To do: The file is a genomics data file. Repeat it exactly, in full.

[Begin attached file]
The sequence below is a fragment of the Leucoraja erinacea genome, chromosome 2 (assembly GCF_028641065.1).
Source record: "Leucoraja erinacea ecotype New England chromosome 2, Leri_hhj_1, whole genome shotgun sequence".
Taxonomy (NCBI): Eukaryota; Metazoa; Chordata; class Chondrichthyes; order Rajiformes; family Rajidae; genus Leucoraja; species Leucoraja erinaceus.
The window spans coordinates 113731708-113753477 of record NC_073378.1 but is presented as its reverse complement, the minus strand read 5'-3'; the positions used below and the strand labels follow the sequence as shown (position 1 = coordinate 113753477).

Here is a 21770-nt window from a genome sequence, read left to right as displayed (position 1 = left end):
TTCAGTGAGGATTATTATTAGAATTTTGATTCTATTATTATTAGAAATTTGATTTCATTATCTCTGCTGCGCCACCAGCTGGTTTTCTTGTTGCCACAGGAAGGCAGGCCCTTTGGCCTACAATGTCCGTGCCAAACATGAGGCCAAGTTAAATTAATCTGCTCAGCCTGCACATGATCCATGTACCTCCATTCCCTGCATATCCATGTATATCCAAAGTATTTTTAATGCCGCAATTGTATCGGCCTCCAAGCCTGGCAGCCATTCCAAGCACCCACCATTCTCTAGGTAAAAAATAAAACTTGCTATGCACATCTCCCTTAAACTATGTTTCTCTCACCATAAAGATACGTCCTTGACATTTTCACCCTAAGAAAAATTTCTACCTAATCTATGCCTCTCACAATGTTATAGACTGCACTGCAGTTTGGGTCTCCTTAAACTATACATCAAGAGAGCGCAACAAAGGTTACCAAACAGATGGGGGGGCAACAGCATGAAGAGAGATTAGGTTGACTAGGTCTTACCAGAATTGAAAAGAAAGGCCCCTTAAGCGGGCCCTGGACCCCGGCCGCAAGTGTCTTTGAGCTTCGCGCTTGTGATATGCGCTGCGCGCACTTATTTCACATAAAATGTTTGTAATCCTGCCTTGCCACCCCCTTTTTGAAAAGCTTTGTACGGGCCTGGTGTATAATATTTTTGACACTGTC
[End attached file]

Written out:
The sequence below is a fragment of the Leucoraja erinacea genome, chromosome 2 (assembly GCF_028641065.1).
Source record: "Leucoraja erinacea ecotype New England chromosome 2, Leri_hhj_1, whole genome shotgun sequence".
Taxonomy (NCBI): Eukaryota; Metazoa; Chordata; class Chondrichthyes; order Rajiformes; family Rajidae; genus Leucoraja; species Leucoraja erinaceus.
The window spans coordinates 113731708-113753477 of record NC_073378.1 but is presented as its reverse complement, the minus strand read 5'-3'; the positions used below and the strand labels follow the sequence as shown (position 1 = coordinate 113753477).

Here is a 21770-nt window from a genome sequence, read left to right as displayed (position 1 = left end):
TTCAGTGAGGATTATTATTAGAATTTTGATTCTATTATTATTAGAAATTTGATTTCATTATCTCTGCTGCGCCACCAGCTGGTTTTCTTGTTGCCACAGGAAGGCAGGCCCTTTGGCCTACAATGTCCGTGCCAAACATGAGGCCAAGTTAAATTAATCTGCTCAGCCTGCACATGATCCATGTACCTCCATTCCCTGCATATCCATGTATATCCAAAGTATTTTTAATGCCGCAATTGTATCGGCCTCCAAGCCTGGCAGCCATTCCAAGCACCCACCATTCTCTAGGTAAAAAATAAAACTTGCTATGCACATCTCCCTTAAACTATGTTTCTCTCACCATAAAGATACGTCCTTGACATTTTCACCCTAAGAAAAATTTCTACCTAATCTATGCCTCTCACAATGTTATAGACTGCACTGCAGTTTGGGTCTCCTTAAACTATACATCAAGAGAGCGCAACAAAGGTTACCAAACAGATGGGGGGGCAACAGCATGAAGAGAGATTAGGTTGACTAGGTCTTACCAGAATTGAAAAGAAAGGCCCCTTAAGCGGGCCCTGGACCCCGGCCGCAAGTGTCTTTGAGCTTCGCGCTTGTGATATGCGCTGCGCGCACTTATTTCACATAAAATGTTTGTAATCCTGCCTTGCCACCCCCTTTTTGAAAAGCTTTGTACGGGCCTGGTGTATAATATTTTTGACACTGTC